With theories about Covid-19 doing the rounds faster than the disease itself, you need to outpace both to reach your employees with safe, timely, and relevant information
COVID-19, which started out as a public health scare at the turn of the new year just over two months ago, has quickly morphed into a full-blown public health crisis, throwing the global economy into chaos for good measure. Experts peg anticipated losses at about $1.1 trillion this year, following factory shutdowns spilling over from China into neighboring (and not so neighboring) countries as well.
With giants such as Apple and Land Rover throwing up their hands at supply chain deadlocks and the likes of Amazon, Facebook, and Microsoft witnessing plummeting stock prices, companies of all sizes are scrambling to reach out to employees and relieve coronavirus fears, while also helping them to overcome panic, take necessary precautions, and continue to manage their daily work as effectively and smoothly as possible.
Your internal communication just has to be strong.
The only way to deal effectively with the COVID-19-ravaged business landscape is to transform your internal communication strategy to deal with a new, yet rapidly changing normal. Here’s what to do:
1. Support remote work to minimize crowds and assuage fears.
Several cities and countries around the world have been actively quarantining suspected and positive cases since the onset of the outbreak of Covid-19. While the UK, Germany, and the US have been requesting people to self-quarantine, other countries such as China and Italy have quarantined entire regions in a bid to contain the spread of the virus.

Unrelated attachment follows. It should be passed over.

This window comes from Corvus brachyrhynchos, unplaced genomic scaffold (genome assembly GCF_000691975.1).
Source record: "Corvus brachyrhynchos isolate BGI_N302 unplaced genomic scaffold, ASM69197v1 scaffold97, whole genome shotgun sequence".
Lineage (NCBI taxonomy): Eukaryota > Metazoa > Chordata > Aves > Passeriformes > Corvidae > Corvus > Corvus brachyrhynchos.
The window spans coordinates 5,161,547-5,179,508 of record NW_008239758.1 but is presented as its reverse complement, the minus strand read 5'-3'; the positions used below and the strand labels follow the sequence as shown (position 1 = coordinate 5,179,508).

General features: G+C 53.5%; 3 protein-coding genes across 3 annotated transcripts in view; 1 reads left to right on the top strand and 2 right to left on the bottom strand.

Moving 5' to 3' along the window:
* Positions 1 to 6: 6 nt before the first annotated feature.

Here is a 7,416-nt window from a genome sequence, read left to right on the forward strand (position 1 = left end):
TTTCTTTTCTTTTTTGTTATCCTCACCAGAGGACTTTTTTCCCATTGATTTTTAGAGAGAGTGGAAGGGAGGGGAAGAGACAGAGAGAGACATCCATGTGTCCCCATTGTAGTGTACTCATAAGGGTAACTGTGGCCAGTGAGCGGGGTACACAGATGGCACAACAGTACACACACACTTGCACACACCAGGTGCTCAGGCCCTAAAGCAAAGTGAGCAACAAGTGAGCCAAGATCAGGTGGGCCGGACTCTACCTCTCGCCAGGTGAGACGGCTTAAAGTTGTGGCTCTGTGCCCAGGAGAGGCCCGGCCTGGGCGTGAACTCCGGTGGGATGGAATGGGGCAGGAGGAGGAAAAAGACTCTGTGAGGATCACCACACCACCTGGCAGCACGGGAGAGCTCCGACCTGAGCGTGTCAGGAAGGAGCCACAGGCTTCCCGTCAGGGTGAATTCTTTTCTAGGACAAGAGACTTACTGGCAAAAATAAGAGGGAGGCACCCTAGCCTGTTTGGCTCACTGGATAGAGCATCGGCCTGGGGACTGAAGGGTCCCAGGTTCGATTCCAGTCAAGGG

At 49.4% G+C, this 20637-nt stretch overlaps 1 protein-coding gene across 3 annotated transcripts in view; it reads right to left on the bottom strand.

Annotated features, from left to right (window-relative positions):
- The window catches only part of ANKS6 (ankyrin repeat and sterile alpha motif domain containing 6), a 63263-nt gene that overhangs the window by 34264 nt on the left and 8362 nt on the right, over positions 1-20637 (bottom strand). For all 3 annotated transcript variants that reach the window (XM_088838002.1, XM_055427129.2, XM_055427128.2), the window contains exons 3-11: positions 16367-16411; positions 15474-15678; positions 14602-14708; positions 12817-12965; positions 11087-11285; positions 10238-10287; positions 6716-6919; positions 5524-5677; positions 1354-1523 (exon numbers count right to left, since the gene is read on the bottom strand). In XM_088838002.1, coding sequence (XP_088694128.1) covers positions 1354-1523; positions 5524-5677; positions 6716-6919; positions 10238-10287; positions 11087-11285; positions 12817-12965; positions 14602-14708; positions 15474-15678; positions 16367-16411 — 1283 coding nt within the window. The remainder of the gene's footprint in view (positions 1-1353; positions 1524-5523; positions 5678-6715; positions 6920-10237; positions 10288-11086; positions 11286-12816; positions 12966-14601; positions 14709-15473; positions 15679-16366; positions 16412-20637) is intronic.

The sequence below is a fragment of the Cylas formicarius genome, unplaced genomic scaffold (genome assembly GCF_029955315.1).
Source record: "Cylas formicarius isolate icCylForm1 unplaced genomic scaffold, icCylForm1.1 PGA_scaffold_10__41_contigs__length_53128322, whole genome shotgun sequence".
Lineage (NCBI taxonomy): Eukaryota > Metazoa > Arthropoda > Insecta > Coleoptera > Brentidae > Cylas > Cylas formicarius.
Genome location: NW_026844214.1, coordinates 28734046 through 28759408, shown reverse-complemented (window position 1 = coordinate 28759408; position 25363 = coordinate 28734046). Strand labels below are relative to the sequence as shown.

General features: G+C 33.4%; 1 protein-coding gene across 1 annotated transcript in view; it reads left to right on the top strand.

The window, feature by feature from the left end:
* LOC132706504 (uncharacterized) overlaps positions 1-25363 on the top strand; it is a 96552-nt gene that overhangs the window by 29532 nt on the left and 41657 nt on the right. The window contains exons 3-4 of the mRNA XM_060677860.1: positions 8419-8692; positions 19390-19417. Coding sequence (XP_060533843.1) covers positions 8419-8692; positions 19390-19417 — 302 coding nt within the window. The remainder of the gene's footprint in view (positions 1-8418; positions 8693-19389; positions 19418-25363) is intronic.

When employees are quarantined, they are anyway forced to work remotely. The better option is to support everyone working remotely so that they have the comfort of being within the reach of loved ones in case of any adverse incident. Of course, as an employer, you know that running internal communications smoothly is a challenging affair when people work remotely.
The trick is to ensure continued engagement through frequent, meaningful communication. While sharing relevant, reliable news and updates regarding the spread of the virus and ongoing local and national efforts being implemented to control the pandemic, also make sure to share tips and tricks aimed at making work from home more effective. Employees who haven’t worked from home often in the past will be grateful for the help.
2. Stop the spread of myths.
A common fallout of global crises such as these is the circulation of misinformation – ranging in severity from mild to downright alarming. There are a million forwards out there hyping up everything from number of active cases to deaths to even causes and “cures.” Right now, the ground reality is that no one has a good enough understanding of Covid-19, its lethality and whether or not it’s going to get worse before it gets better.
Your employees are no different. Like everyone else, they’re worried and insecure. Help them get through their fears by sharing all government / any other trusted authority-certified (such as the WHO) guidelines and press releases as soon as they’re published. Scout for similarly reliable information busting common (or trending) myths so that employees stay away from confusion. Thus, you not only help trusted authorities cut through the noise of misinformation and convey accurate facts, but you also relieve your employees and assuage their fears.